North-east business leaders have spoken of their “relief” after the furlough scheme was extended.
The Evening Express previously revealed a lack of clarity over whether the programme would be available in full after December 2 was creating uncertainty for firms across the region.
First Minister Nicola Sturgeon said earlier this week she would have to consider whether to implement strict measures now to suppress the virus while financial support was certain.
It followed Prime Minister Boris Johnson’s repeated refusal to give assurances over whether the scheme would be continued beyond the end of England’s lockdown on December 2.
However, on Thursday, Chancellor Rishi Sunak finally confirmed furlough would be extended until March in its full form, with the Government paying 80% of the wages of employees unable to work due to coronavirus.
The scheme will be reviewed in January to determine whether more employer contributions are needed.
Further measures have also been announced, with the scope of support for self-employed people also increased in the form of further grants.
The leaders of organisations representing businesses in Aberdeen and Aberdeenshire praised the move – but admitted the announcement may have come too late to save some jobs.
Adrian Watson, chief executive of Aberdeen Inspired, said: “The extension of the furlough scheme will come as a huge relief to many of our businesses, and gives some certainty through these challenging times.
“The further increase and extension to support for the self-employed is also to be welcomed, as is the further guaranteed funding for devolved administrations. However, there are sadly still plenty of ongoing challenges. Respecting health remains the priority, the ongoing detrimental effect that the default position of working from home is having on our city centre and our retail and hospitality sectors that rely on this footfall, is one of these.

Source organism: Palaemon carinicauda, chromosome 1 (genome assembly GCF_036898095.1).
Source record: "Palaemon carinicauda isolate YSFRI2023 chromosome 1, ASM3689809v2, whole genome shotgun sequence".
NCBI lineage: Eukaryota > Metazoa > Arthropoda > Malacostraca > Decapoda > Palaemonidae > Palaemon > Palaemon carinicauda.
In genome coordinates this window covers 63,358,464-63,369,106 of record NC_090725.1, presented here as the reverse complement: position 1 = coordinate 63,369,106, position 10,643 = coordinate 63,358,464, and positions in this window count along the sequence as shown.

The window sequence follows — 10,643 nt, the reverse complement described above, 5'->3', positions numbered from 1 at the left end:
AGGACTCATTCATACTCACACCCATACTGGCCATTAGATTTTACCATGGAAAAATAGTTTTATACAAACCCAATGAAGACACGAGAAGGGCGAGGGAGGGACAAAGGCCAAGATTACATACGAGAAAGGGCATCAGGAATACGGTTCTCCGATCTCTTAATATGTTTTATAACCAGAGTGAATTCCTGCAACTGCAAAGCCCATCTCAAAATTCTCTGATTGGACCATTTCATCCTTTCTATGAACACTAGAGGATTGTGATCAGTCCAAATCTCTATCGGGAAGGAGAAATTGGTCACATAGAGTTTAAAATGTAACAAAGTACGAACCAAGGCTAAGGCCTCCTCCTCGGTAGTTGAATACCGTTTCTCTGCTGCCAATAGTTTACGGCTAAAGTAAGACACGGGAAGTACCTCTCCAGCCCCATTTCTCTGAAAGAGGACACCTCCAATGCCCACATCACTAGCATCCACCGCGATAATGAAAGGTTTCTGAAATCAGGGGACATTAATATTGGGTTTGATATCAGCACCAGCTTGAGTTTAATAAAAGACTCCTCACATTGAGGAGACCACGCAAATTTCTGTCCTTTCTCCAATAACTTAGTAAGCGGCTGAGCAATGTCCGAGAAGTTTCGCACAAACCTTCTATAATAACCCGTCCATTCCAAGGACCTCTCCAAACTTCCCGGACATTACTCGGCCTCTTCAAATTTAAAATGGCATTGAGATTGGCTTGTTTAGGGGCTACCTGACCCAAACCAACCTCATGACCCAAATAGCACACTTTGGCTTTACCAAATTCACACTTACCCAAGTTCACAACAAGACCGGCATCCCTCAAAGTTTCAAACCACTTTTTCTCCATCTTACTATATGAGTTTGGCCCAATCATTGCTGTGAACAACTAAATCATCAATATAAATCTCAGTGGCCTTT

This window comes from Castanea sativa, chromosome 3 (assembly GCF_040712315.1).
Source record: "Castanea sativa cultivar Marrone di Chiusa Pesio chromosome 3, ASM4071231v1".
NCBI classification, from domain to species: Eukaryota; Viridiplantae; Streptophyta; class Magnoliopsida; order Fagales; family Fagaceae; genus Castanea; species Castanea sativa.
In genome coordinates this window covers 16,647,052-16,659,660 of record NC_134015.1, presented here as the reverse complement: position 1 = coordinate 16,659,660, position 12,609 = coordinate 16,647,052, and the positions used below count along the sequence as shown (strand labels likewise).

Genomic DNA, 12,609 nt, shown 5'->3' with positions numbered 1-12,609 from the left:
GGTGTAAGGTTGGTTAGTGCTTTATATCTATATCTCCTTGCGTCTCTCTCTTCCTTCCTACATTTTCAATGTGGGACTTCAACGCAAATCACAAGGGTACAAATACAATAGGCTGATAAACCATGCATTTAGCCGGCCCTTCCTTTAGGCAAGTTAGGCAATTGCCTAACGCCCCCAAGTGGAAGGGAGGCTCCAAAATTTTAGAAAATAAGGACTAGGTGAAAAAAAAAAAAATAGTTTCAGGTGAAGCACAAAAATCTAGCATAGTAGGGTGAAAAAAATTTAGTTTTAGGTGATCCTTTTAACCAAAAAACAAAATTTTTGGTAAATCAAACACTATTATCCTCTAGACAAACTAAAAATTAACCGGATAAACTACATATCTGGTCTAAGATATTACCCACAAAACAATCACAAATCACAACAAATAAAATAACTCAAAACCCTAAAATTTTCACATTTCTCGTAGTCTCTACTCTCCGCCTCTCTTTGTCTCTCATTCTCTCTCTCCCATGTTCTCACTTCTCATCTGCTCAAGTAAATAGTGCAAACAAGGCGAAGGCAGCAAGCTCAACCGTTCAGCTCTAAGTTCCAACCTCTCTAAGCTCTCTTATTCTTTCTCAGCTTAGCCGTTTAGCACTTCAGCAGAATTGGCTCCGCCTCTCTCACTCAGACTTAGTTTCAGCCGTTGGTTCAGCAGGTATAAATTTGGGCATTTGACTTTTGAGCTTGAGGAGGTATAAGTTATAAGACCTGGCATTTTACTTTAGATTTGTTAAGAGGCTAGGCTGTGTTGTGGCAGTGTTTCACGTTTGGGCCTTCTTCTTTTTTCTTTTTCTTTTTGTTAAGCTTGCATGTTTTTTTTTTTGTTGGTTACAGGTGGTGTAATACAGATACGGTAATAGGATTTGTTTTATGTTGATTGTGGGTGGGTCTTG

“For some, this announcement will have come too late, particularly if they were forced to make redundancies before the date indicated by government today as the cut-off to be put back on furlough.
“As with everything this year, things continue to evolve rapidly and we hope these measures will go some way to bring a slight respite locally. The knowledge that this is now in place until the spring brings with it more structured support and certainty and Aberdeen Inspired will continue to support our businesses on the ground as best we can.”
Ministers are now facing calls to put longer-term support in place to deal with the fallout from the pandemic.
Russell Borthwick, chief executive of Aberdeen and Grampian Chamber of Commerce said: “Extending the furlough scheme was a key ask of government by Chambers of Commerce so this is an important step which, in addition to the self-employed support changes, provides some much-needed clarity for businesses facing an uncertain winter.
“There are still gaps to be closed and areas where more certainly is needed however and we would like to see a commitment to providing businesses with guaranteed grants support to help the recovery.
“The only sustainable approach is management of the virus which moves towards reopening the economy. Government must set out longer-term measures over the next 12 months to give firms greater certainty and confidence to plan.”
Alix Thom, workforce engagement and skills manager at offshore body OGUK, said:
Dr Alix Thom said: “We welcome the support the Chancellor is providing today as it may provide a vital lifeline to many of our members enabling them to retain hundreds of workers in our industry whose skills and capabilities we will need to deliver deferred work, enable recovery and support our efforts in the transition to a low carbon future. Along with so many people facing continuing uncertainty due to Covid-19, our sector faces extra pressures generated by volatile oil and gas prices.
“These challenges inevitably mean recovery will take longer but we are doing all we can to support our supply chain and mitigate against further job losses. Through playing our part in delivery a green recovery, realising the full potential of the government’s North Sea Transition Deal and continued support for our industry, we can help keep energy costs low for households and families, retain jobs and create new roles for the future.”